All pet dogs should be given basic obedience training as a matter of course, and not only when they develop bad behavior.
Today s dogs live in a much faster paced world, just as we do.
 Even though we may be with them when they are out in public, they can still "stray" or disobey.
 While training cannot completely compensate for poor breeding, a bad environment, or poor upbringing, it can surely help.
 They world will teach them how to misbehave, but it's up to us as pet parents to teach them how to behave.
Specialized training isn't necessary unless the dog is to perform or be seen, such as the purebred show dogs.
This level of training and behavior requires much more time and labor and usually requires a higher aptitude on the part of the dog, and much more skill and patience on the part of the trainer.
Training your dog is the basics of behavior and communication with you can be very rewarding.
Training of so called "champion" show dogs usually begins when they are puppies and continues through most of their lives.
What you may lack in experience, equipment, facilities, etc.
is usually compensated for by your dogs desire to please the person he loves and lives with, which is his strongest motivation.

Dogs Weight

Dogs Weight,
People may not be aware of this, but obesity is one of the greatest problems dogs are dealing with these days.
 Obesity, like humans, is also caused by excessive eating and unhealthy binges.
Mostly, this situation is triggered by some environmental factors that when not controlled may just lead to more problems.

Like humans, dogs develop certain diseases too when they are overweight.
These diseases will lead to more serious complications including death.
So for people who wish to know the repercussions of obesity in dogs, here are some of the known consequences:                                      

1. Diabetes
Like humans, dogs can get diabetes too.
We all know for a fact that overweight cause diabetes in humans, this can also happen in dogs. This is because the more fat is stored in the dog’s body, the greater its system will generate insulin in order to cope up with its growing mass.
 Hence, dogs have the tendency to resist too much insulin in the body.
The end result is diabetes.

  2. Arthritis
Obesity in dogs tends to put extra weight on their bones.
 In turn, the joints and other parts of the dog’s bones develop arthritis

Excess weight in dogs may also initiate the development of other muscle and joint problems like spinal disc disease,
hip dysplasia, and cracks on the joint ligaments.

  3.  Capacity to tolerate heat
With too much fat deposits accumulated in their skin, dogs are more inclined to problems
concerning heat tolerance.
This is because dogs find it hard to tolerate heat due to the build-up of fats in their skin.
That is why most obese dogs are prone to heat stroke especially during summer time.
  4.Skin problems

Obesity in dogs can cause some skin problems. This is because excess fat deposits are being stored in their skin; hence, their owners are having a hard time grooming them. When dogs lack proper grooming, there is a tendency to accumulate bacteria, dirt, or other elements that could cause harm to your dog’s skin.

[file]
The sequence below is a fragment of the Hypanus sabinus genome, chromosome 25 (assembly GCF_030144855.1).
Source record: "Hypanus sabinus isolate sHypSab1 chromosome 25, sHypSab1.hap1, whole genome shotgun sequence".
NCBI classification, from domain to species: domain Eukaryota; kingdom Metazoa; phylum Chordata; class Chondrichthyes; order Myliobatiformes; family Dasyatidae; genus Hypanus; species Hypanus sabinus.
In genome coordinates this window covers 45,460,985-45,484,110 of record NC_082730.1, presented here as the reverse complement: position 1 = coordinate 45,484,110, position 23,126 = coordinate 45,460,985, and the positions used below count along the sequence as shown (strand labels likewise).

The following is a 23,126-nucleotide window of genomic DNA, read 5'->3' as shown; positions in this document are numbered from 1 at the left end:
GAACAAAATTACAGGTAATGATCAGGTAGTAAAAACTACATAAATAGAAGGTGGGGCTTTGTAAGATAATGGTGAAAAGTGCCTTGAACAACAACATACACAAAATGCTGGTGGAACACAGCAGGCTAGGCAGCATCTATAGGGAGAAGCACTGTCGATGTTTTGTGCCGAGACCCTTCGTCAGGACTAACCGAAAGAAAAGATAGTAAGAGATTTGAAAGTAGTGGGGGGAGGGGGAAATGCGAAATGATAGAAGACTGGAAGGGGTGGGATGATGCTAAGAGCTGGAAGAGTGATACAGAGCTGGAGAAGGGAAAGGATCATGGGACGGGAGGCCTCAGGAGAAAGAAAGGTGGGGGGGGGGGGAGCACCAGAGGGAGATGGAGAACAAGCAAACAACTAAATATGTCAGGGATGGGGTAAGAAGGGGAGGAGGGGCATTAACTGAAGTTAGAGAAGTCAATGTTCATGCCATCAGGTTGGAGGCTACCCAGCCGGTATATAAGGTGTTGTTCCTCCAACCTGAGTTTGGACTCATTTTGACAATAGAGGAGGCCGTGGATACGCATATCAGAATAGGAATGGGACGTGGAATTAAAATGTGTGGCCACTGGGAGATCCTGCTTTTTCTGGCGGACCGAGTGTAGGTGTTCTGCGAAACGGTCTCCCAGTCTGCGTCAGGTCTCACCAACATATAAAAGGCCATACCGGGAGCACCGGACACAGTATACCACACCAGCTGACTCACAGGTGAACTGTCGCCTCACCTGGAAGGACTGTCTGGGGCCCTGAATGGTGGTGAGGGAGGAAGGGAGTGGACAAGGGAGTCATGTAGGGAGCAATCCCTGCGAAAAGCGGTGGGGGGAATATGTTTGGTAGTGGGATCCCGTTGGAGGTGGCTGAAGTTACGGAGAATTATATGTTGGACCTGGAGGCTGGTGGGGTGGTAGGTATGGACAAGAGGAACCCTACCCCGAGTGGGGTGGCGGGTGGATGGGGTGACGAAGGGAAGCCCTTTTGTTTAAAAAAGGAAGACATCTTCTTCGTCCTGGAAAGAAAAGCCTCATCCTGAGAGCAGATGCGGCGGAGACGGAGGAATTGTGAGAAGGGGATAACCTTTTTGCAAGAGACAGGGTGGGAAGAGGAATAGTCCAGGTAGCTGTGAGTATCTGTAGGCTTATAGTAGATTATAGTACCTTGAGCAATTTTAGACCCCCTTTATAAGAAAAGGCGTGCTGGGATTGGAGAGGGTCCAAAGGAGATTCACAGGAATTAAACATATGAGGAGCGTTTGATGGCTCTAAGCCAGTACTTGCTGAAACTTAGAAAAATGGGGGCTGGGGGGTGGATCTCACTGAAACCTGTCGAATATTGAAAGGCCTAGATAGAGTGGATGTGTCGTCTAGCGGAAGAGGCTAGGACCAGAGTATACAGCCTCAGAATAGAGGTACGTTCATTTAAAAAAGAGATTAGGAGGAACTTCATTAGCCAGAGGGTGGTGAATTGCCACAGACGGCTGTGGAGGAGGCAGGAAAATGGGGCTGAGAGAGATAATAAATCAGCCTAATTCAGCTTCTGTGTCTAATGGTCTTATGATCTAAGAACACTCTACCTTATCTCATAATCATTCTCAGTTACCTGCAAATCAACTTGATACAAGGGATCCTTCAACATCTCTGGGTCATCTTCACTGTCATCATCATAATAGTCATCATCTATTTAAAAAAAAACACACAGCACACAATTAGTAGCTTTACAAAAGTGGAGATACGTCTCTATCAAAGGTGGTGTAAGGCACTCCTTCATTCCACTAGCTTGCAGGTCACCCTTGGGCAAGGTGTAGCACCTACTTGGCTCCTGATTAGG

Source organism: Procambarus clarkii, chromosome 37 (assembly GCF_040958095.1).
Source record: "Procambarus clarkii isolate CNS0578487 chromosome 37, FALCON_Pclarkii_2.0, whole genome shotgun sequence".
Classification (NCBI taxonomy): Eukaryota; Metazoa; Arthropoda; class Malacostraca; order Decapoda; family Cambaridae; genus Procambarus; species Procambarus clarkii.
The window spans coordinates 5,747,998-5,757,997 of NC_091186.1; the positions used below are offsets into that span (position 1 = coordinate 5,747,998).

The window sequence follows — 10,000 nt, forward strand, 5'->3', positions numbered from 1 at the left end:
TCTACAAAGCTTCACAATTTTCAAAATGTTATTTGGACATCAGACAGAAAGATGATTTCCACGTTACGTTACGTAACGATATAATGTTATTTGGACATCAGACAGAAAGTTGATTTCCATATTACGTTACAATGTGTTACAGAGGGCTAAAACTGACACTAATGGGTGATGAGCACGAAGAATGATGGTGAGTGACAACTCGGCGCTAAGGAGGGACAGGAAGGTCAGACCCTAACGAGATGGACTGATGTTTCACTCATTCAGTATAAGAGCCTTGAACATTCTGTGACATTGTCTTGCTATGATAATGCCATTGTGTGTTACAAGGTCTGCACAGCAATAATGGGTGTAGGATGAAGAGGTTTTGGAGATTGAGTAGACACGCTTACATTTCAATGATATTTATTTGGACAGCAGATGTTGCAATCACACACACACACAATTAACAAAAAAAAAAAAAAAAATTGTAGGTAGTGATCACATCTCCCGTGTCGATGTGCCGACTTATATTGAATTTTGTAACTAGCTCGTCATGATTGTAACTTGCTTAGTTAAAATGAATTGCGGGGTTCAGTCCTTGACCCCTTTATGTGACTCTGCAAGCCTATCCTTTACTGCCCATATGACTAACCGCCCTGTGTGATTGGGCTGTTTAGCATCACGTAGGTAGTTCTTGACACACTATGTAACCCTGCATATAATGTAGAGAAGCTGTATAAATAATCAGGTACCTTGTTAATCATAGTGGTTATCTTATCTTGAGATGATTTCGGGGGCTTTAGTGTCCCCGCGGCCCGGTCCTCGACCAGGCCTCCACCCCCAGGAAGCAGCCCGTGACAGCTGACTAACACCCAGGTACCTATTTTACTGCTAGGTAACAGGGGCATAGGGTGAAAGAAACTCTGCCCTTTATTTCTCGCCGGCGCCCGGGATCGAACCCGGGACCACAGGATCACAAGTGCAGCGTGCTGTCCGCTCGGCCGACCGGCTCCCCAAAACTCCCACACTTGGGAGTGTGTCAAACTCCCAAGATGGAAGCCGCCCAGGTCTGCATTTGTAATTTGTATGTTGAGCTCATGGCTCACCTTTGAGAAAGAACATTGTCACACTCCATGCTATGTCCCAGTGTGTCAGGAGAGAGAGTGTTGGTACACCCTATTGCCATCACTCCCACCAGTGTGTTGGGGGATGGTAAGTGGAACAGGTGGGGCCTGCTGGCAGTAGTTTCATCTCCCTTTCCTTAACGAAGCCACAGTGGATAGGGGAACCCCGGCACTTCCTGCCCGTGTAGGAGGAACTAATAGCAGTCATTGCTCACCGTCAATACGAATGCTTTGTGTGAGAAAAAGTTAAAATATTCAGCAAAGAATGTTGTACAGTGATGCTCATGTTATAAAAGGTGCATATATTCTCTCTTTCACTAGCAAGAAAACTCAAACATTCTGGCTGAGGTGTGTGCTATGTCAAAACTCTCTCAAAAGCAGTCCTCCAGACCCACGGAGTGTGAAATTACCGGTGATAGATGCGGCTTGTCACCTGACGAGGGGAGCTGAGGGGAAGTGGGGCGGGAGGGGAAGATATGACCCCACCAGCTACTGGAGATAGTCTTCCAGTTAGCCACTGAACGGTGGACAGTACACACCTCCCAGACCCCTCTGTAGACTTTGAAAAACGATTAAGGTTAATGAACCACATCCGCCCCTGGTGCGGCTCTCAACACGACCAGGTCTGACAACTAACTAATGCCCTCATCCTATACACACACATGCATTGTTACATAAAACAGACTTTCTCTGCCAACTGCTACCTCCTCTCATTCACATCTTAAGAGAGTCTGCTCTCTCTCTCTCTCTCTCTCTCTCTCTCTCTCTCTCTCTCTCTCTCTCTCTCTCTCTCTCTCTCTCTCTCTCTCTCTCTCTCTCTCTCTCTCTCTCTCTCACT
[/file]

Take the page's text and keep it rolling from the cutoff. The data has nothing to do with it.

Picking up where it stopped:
In the end, they develop rashes, skin ruptures,
and infections.

  5. Respiratory problems and other heart diseases
Like humans, obese dogs have also the tendency to develop respiratory problems and heart diseases.
This is because the chest cavity is already covered with thick fat deposits.
Hence, whenever the dog breathes, the lungs are having a hard time to expand, so does the heart.
The problem starts when the heart and the lungs can no longer produce the right amount of oxygen and circulate it within the dog’s body.

  6.Gastrointestinal problems
Obesity in dogs causes some problems in their intestines and pancreas.
This problem results to inflamed pancreas, which, in reality, is very painful to the dogs and can also cause death among them.

   7. Liver problems
Fats are harder to strain and this can pose a great problem to the dog’s liver.
 Hence, when the liver can no longer function well because of the fat deposits that accumulated in the area, liver problems may occur and may even cause the death of your dogs.

These health problems are indeed life threatening.
And so, it depends upon the owner how to combat these problems in order to keep their dogs healthy.

One of the greatest ways in solving weight problems is a strict exercise schedule.
So, it is a must that owners should create a healthy exercise schedule for their dogs.
This can be done by tagging them for a walk every afternoon or letting him run through a field.

The best thing about this program is that not only the dogs get the chance to exercise but their owners as well.
 So, it’s a double result with just one purpose.

Next is to create a healthy diet for your dogs. Diet meals are extremely important for dogs so that they can still obtain the necessary nutrients they need in order to stay healthy.